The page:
Tuesday, June 11, 2013

Snapper Rewedding: Arranging Flowers

Thanks to Rex for hunting for these in Vegas!
I decided to do something a bit unconventional for the rewedding.  Instead of live flower arrangements, I'm getting hair flowers and decorating the club with those.  After the ceremony folks can pluck a hair flower and take it home with them.

I have 39 flowers, thanks to my friend Rex the Impossible hitting the swap meet in Vegas last weekend.  I just need to get 61 more.  Every little favor the audience gets, the more worth the price of admission I think the show will be.

Wednesday, June 5, 2013

Snapper Rewedding: You Get 99 Cock Rings But I'm Keeping One

Can't wait to stuff my boxes!
I am all about getting things done early so I'm not crazy at the last minute.  It's something I learned in college after so many late night term papers and set designs.  (I threw a set model across the room hours before it was due because I was having problems with the material and too little time to problem solve.)

I got mini take-out boxes in two colors to hold the wedding favors.  If you know me by now, you won't be surprised that I bought three kinds of samples, took measurements and researched the best way to package everything up.  After testing the three sample boxes that made the cut, we agreed on the style and I ordered them in the best colors available (closest to the wedding colors).  While they're 'berry' instead of coral and 'paradise blue' instead of aqua, I think they'll work quite nicely.  I've started assembling the boxes so I can stuff them when I've finally decided I'm done getting wedding favors.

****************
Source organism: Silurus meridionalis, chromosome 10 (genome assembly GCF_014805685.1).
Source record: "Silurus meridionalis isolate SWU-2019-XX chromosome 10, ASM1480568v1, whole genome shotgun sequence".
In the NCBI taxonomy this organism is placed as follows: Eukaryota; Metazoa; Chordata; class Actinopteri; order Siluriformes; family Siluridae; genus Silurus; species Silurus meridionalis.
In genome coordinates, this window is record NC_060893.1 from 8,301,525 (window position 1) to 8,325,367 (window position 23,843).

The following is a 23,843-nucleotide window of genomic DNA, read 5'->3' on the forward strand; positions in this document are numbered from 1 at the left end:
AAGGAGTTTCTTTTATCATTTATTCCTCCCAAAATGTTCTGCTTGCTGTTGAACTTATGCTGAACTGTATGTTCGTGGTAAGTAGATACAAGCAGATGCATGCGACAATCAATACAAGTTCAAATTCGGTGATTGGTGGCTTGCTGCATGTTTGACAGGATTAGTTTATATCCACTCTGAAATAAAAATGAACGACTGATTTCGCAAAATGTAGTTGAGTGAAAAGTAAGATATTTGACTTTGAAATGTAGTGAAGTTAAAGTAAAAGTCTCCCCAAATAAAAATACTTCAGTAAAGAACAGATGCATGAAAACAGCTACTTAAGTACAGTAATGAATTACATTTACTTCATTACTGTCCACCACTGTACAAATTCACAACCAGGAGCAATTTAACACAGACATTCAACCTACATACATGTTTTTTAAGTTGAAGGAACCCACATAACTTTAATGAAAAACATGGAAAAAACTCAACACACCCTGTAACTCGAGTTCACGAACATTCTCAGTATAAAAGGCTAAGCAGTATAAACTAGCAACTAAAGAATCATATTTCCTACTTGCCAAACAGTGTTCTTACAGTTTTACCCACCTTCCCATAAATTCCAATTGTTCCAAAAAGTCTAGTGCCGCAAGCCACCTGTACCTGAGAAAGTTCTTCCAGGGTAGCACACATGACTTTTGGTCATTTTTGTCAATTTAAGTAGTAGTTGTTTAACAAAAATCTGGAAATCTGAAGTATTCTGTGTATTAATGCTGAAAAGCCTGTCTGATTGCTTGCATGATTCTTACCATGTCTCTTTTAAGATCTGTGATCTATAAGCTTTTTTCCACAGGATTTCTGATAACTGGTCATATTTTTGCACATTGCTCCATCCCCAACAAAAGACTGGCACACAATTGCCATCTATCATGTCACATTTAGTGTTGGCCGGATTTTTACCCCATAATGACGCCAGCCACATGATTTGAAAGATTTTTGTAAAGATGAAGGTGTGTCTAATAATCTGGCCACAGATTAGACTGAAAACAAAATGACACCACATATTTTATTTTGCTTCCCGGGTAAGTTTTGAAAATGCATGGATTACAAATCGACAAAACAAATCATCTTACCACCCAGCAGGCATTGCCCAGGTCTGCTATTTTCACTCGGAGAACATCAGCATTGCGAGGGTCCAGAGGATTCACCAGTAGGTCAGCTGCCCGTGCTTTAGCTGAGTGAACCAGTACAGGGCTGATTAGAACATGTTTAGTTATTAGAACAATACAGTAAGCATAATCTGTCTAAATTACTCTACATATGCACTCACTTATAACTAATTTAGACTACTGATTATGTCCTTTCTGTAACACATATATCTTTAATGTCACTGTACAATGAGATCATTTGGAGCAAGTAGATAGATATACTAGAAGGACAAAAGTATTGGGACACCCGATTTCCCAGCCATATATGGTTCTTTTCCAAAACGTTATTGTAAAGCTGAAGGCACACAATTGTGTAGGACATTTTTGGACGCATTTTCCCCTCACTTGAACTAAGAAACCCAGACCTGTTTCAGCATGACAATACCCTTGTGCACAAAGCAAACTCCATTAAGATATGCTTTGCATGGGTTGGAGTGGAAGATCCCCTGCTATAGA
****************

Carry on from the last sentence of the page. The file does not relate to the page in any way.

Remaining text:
Cock rings a-plenty!
I ordered the last favor a month ago from China.  We were brainstorming about what sorts of favors people would most enjoy when I shouted, "Ooooooh!  Cock rings!"  That's right.  The last favor is cock rings.  Cock rings.  Cock rings.  I just like saying it.  Cock rings.  And typing it.  Cock rings.  When I ejaculated, "Ooooooh!  Cock rings!" it was a joke.  Within two seconds I was all, "Dooooood!  Yes!  Cock rings.  I'm ordering some."  I spent hours hunting for an affordable cock ring that didn't have too many bells and whistles (or LEDs or spikes or machinery or garden animals).  I had to find something simple, affordable, and available in bulk.  It took a month and two trips to the post office, but I'm now the proud owner of 100 pink and purple cock rings.  They look like funny gummy finger cots.  I'm looking forward to  99 of them being packed into boxes.  (I had to keep one for posterity.  Yeah, that's the ticket.  Posterity.  Cock rings.)  My guests that don't/can't pack them into their own boxes can use them as Chinese finger cuffs.